Review by: Blake Nelson
Published: October 7, 2000
Every hardware manufacturer looks for and tries to cultivate mascots because successful characters not only sell videogames, they sell systems. Nintendo is the house that Mario and Pokemon built, and the Genesis was Sonic’s triumph. Only Sony has bucked the trend of a system’s sales being driven by a marquee personality, with Crash coming rather late in the PlayStation’s successful run. The short-lived Saturn did not see many of the most famous icons from the glory days of Sega make an appearance, but Sega has gone back to the heyday of their success to resurrect and update some of their strongest franchises for the Dreamcast, including Sonic and Ecco. The dolphin was one of the most unusual characters of the 16-bit era, not only because he is a marine mammal, but since his adventures were one of the few experiences that took you under the sea in the form of a 2D platform game with beautiful graphics, great sound and a novel concept. The folks at Apaloosa are trying to bring him back in grand fashion in Ecco the Dolphin: Defender of the Future, hoping to avoid the dangerous, shallow waters of translating a 2D franchise to three dimensions and providing gameplay as deep as the ocean in which it takes place.
In Defender of the Future, the world is a utopian paradise, with dolphins and mankind living in harmony and reaching new heights of scientific and cultural achievements. So great is this union between aquatic and landborn mammals that they have reached out to the stars to carry their principles of peace and cooperation with them. Earth is left with a few inhabitants to tend to its needs and the Guardian, a powerful artifact who protects those who remain. In typical science fiction fashion, perfection breeds contempt, jealousy and avarice in evil, galaxy-threatening menaces. Known only as the Foe, an evil force descends upon the idyllic planet to take revenge for the defeats that they have suffered at the hands–and flippers–of the union of man and dolphin. The Foe seeks to destroy the home planet of their archenemies, threatening Earth’s existence and undermining everything that the cooperation between the two dominant species has created. As one of the few left behind, it is up to you to save the day and preserve the future.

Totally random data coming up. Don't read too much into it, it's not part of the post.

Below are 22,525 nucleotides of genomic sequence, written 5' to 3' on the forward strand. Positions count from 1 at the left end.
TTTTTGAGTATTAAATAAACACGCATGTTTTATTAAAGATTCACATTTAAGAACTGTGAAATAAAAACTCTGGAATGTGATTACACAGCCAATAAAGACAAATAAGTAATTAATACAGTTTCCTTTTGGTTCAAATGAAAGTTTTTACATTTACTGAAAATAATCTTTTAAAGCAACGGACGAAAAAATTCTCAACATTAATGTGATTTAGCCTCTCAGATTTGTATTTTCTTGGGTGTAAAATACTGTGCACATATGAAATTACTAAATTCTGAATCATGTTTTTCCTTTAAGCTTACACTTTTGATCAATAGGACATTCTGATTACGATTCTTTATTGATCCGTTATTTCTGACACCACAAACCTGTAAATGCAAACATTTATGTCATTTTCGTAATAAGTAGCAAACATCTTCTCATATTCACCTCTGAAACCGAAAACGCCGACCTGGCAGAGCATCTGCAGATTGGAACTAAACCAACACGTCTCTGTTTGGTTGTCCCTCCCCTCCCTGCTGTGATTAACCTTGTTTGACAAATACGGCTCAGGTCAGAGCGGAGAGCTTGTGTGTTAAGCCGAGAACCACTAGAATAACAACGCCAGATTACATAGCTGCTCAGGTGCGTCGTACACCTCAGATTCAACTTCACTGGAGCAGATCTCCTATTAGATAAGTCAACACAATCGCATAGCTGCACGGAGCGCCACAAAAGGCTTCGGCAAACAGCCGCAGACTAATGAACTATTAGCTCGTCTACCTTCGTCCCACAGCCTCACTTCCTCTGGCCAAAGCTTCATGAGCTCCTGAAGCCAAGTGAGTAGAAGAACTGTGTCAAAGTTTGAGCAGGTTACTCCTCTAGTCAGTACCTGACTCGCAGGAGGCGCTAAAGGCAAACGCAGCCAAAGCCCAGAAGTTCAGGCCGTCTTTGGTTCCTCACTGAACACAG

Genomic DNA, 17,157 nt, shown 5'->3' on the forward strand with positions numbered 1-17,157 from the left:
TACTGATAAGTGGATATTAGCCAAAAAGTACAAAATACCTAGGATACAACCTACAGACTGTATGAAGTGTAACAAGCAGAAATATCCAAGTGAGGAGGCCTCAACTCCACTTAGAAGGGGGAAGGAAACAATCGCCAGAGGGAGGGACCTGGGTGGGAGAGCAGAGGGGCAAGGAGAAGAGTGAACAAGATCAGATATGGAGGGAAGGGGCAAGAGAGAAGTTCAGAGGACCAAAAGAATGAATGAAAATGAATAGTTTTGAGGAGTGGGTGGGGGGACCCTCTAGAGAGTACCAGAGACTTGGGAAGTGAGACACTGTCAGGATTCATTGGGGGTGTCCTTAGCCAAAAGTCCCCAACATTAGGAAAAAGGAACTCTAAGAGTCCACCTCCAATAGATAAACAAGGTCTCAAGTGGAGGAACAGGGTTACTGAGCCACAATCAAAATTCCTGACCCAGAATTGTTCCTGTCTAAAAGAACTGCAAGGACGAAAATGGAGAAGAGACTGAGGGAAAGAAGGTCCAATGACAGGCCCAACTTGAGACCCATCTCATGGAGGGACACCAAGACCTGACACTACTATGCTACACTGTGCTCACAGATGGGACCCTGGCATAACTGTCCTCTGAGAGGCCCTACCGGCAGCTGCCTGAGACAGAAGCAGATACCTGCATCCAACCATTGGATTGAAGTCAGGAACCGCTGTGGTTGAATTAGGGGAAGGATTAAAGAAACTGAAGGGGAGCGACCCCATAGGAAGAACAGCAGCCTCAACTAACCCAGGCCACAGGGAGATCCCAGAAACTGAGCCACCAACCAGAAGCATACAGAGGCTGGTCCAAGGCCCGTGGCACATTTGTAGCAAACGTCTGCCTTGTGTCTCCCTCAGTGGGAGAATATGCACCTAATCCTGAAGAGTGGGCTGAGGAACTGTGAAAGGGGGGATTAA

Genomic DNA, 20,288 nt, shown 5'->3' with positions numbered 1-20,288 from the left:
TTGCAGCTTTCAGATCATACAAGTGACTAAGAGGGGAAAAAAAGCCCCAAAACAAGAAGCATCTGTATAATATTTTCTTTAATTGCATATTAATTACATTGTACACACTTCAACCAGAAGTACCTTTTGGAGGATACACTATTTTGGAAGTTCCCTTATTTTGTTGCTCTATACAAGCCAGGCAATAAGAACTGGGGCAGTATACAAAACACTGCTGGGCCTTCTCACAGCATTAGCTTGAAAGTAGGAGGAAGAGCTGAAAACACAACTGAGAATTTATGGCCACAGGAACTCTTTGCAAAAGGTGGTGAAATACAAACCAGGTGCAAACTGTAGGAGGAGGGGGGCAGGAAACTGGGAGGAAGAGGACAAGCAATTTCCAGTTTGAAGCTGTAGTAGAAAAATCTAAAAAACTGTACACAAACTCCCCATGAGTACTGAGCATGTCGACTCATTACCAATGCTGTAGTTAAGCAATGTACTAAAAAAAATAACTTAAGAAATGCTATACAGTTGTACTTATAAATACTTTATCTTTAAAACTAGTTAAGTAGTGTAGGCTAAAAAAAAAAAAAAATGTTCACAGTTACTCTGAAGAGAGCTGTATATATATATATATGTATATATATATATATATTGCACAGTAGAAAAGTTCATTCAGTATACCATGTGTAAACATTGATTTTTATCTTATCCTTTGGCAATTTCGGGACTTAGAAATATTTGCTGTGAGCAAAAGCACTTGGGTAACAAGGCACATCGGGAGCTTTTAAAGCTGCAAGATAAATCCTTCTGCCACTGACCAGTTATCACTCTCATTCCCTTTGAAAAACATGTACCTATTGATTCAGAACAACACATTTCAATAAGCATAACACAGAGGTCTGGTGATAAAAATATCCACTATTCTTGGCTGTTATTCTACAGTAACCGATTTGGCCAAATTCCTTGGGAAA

During the course of your adventure, Ecco will have to navigate the ocean of his own world as well as those of three disastrous possible futures where life has been corrupted by the control of evil men, dolphins or, most menacing, the Foe. Ecco explores worlds both real and fantastic, with each scenario representing what the future will look like, from the bright coral reefs of Earth to the streets of Atlantis to the rusted out hulks of sunken ships. The denizens of the deep behave like you would expect them to–especially if you have watched a lot of Jaques Cousteau–with schools of fish darting in a synchronized ballet, hulking whales pushing powerfully through the surf, sea turtles paddling along, and dolphins leaping, diving, splashing and playing.
The Guardian provides guidance on your quest to save this idyllic world in the shape of information shards, which furnish clues regarding what you are supposed to do and how to accomplish it. Finding these cryptic pieces of data consumes a lot of time because when you enter the water, there are no indications as to where they are located and, like the sea itself, the levels are large with limited visibility. Armed with your hints, you will then have to search even farther for the objectives you need to complete. Standing in the way of success are vicious denizens of the ocean, from ubiquitous sharks and harmless looking poisonous jellyfish to formidable bosses and their queen. Ultimately, you will have to utilize every trick at Ecco’s disposal to progress, so your ability to avoid and deal with danger is the key to success, and you have some pretty good looking tools to work with.